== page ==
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Congress speechIn New York City, employees enjoy protection from a wide range of unlawful employment practices, including sexual harassment, under federal, state, and city laws. The City Council recently amended the New York City Human Rights Law (NYCHRL) to include unpaid interns under the law’s definition of a protected “employee.” Unfortunately, other anti-discrimination laws, including Title VII of the Civil Rights Act of 1964 and most state laws, do not apply to unpaid interns. A series of bills currently pending in the U.S. Congress would add unpaid interns to several federal statutes dealing with sexual harassment and sex discrimination. The House of Representatives has passed one of these bills, but the Senate has taken no action. With the legislative session ending in a few months, it is unlikely that these particular bills will pass, but they offer a useful guide for actions the next Congress should take.

Courts have generally held that Title VII does not apply to unpaid interns, meaning that they cannot assert claims for sexual harassment under that statute. See O’Connor v. Davis, 126 F.3d 112 (2d Cir. 1997). This lack of legal protection at the federal level is not limited to issues of discrimination and harassment. The Second Circuit Court of Appeals has also cast doubt on whether unpaid interns are considered employees for the purpose of wage and overtime claims under the Fair Labor Standards Act (FLSA). Glatt v. Fox Searchlight Pictures, Inc., 791 F.3d 376 (2d Cir. 2015).

In 2013, a New York City federal court dismissed a sexual harassment lawsuit brought under the NYCHRL, ruling that this statute also did not apply to unpaid interns. Wang v. Phoenix Satellite Television US, Inc., 976 F.Supp.2d 527 (S.D.N.Y. 2013). In response, the New York City Council amended the law to include unpaid interns. The amended NYCHRL defines an “intern” as someone working for “a fixed period of time” with no subsequent “expectation of employment,” who does not receive wages for their work, who performs the work as part of an educational program or in order to gain experience and training, who “does not displace regular employees,” and who works “under the close supervision of existing staff.” N.Y.C. Admin. Code § 8-102(28).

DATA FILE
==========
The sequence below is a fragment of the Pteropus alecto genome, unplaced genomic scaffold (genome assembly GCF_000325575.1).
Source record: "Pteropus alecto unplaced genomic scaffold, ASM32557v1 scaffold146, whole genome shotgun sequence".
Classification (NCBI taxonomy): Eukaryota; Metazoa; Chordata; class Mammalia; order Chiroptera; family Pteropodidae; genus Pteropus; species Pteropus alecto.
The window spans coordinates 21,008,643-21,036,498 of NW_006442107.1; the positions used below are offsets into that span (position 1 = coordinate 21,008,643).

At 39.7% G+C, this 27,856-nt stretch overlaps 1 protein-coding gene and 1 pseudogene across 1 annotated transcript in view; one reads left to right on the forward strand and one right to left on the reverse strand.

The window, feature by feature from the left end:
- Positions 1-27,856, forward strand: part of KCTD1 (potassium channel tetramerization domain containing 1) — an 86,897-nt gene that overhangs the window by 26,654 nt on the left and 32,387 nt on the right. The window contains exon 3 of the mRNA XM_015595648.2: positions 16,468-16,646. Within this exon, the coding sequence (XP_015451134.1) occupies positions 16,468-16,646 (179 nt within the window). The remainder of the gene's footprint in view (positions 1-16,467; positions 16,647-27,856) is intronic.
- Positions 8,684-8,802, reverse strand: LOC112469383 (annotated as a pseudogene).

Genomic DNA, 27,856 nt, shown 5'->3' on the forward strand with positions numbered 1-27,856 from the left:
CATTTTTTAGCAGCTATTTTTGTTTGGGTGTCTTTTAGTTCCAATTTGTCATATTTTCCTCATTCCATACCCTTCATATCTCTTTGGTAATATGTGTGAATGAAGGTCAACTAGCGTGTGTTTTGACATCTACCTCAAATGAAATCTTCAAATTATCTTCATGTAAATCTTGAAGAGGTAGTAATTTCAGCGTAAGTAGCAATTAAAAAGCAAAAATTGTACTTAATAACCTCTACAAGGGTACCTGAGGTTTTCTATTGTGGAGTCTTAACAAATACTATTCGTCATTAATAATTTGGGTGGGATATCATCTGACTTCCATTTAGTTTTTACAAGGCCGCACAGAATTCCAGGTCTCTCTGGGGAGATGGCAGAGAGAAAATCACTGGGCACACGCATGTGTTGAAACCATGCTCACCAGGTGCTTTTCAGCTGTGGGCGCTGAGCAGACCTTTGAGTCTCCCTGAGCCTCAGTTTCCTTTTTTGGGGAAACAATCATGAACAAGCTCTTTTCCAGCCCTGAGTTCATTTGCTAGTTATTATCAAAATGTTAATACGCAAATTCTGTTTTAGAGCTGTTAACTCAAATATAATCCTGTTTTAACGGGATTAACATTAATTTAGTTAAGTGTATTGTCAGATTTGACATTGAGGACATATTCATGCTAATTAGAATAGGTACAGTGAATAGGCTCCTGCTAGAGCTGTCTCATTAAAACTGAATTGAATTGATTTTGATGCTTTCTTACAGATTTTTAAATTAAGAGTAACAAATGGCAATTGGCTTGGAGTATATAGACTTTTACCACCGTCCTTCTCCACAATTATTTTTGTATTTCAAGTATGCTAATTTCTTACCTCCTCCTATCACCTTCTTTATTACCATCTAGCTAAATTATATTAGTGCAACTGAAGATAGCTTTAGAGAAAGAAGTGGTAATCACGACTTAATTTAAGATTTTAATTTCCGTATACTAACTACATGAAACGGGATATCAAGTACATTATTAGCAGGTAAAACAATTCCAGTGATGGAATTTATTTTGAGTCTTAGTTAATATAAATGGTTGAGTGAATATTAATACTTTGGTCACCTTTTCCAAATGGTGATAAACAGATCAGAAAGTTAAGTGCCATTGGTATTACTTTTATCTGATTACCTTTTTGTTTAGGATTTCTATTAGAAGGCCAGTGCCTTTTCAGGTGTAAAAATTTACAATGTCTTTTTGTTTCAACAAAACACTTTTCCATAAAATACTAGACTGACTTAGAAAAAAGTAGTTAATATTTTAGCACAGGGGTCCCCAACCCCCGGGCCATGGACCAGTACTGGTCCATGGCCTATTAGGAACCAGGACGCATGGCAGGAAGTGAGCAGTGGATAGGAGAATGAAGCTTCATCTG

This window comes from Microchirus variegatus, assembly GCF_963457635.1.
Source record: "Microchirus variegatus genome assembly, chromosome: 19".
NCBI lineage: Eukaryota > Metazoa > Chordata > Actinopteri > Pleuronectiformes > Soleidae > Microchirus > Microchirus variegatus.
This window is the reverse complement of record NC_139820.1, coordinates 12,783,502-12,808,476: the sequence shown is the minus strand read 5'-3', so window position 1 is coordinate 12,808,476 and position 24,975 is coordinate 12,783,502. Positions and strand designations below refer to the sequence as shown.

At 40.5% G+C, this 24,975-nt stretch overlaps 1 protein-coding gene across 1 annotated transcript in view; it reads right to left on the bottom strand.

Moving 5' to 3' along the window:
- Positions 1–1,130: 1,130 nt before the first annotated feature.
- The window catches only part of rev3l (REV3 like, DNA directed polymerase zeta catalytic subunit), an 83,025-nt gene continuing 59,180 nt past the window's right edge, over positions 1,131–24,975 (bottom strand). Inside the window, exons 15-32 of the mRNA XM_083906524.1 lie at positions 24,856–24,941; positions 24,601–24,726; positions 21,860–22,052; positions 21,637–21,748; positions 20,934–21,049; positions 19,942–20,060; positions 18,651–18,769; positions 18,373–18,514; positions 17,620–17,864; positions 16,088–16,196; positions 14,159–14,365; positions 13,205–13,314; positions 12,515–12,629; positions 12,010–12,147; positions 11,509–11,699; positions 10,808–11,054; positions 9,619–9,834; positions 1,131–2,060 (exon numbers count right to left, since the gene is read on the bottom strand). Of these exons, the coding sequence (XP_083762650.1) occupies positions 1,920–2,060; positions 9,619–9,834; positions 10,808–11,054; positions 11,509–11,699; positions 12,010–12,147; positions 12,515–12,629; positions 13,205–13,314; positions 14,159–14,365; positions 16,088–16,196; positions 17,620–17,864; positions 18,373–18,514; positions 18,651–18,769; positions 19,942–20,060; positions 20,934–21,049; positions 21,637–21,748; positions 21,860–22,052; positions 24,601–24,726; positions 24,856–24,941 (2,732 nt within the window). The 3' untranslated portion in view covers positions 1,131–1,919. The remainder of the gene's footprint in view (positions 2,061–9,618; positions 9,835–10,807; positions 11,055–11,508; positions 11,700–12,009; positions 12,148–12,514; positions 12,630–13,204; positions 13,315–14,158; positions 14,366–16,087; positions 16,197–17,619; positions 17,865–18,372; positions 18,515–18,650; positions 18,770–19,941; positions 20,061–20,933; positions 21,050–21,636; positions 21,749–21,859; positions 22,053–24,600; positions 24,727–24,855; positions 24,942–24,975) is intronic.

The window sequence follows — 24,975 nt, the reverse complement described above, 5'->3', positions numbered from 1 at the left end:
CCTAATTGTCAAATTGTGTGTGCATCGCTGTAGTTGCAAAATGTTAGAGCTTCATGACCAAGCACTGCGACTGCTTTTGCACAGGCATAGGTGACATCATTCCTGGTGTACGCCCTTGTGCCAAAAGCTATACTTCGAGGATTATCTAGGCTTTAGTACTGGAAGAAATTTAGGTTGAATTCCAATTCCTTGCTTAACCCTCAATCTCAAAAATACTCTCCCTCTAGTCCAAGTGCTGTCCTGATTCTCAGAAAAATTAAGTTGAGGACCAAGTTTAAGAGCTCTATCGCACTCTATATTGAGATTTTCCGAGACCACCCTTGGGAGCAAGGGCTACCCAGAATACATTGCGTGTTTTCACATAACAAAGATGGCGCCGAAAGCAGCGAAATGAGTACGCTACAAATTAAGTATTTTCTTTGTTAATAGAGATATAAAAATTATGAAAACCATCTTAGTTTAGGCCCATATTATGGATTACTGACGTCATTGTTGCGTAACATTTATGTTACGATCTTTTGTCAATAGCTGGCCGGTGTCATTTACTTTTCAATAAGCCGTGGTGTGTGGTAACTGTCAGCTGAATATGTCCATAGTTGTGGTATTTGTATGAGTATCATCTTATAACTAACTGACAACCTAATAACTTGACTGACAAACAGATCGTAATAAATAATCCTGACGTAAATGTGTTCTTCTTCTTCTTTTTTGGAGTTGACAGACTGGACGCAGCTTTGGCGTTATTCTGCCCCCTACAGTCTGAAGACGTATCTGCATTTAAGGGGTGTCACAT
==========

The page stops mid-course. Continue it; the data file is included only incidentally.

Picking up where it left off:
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snakeSexual harassment is recognized as a form of unlawful sexual harassment throughout the United States. Despite advances in employees’ ability to fight back against unwanted sexual remarks and advances, it remains a pervasive problem in just about every profession and industry. A recent report in the Washington Post highlights the difficulties faced by many female medical students as they go through the rigorous training required to become doctors. Federal law protects people from sex discrimination and sexual harassment in both the workplace and places of education. The standard medical school curriculum combines both of these, since medical students move from classroom instruction toward practical training in hospitals and clinics. This issue also highlights a difficult situation for unpaid interns, who have no specific protection from sexual harassment under federal law. Some cities, including New York, have enacted laws covering unpaid interns.

In New York City, federal, state, and city laws prohibit workplace sexual harassment. These statutes include Title VII of the Civil Rights Act of 1964, 42 U.S.C. § 2000e et seq.; the New York State Human Rights Law (NYSHRL), N.Y. Exec. L. § 290 et seq.; and the New York City Human Rights Law (NYCHRL), N.Y.C. Admin. Code § 8-101 et seq. Prohibitions in sex discrimination in education under Title IX of the Education Amendments of 1972, 20 U.S.C. § 1681 et seq., also apply to sexual harassment in academic settings.